WASHINGTON: Kevin, go on ahead with your veterinarian business. I think it's fabulous. I think and he took the right lesson from it. The types of stories, though, that we're looking for, you oftentimes have to come face-to-face with a different version of yourself. Let me give you an example. When we first started this show when I first started this show, one of the contest we had various challenges. What happened was I we there was a there I heard about this contest. It's like, do you want to be the next public radio host? And I thought, sure. But what I was really doing, Neal - because I thought that people like Neal Conan have the greatest jobs in the world.
(Soundbite of laughter)
CONAN: You found out differently since. But go ahead.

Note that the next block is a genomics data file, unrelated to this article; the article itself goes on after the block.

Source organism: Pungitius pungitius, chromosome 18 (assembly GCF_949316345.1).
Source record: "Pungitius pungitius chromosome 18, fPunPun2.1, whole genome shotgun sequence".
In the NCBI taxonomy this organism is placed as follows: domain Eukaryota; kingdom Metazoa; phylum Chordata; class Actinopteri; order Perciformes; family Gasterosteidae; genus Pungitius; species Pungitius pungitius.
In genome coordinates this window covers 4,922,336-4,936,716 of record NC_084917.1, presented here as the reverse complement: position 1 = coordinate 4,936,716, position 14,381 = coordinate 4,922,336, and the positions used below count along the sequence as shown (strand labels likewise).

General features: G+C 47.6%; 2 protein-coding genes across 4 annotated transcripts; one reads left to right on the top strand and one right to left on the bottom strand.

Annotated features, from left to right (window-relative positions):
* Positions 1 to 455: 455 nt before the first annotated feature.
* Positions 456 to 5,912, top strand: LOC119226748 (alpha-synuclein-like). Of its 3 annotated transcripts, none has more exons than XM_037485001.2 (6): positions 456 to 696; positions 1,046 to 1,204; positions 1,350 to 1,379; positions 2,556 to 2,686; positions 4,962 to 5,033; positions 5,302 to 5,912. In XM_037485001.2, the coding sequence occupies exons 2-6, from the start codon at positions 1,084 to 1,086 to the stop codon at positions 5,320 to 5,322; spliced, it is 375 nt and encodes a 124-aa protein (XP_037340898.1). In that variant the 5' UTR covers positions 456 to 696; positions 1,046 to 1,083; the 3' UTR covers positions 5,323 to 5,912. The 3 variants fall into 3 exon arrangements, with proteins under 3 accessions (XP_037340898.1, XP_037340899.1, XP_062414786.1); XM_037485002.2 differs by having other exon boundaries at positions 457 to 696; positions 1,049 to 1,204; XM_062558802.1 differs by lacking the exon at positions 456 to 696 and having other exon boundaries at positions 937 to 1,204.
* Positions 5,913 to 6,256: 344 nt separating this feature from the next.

WASHINGTON: But I was like, well, you know what? They're not going to give me that job. But at least and everyone in public radio understands this at least I want to preserve my right to complain, because that's what we that's what pledge breaks are all about, you know? We can't wait to send in a check but then we own this. This is part of us. We're all in this together. And so I thought, you know what? I'm going to send in my little clip here just so that I call in and tell them what I don't like. And I forgot about it.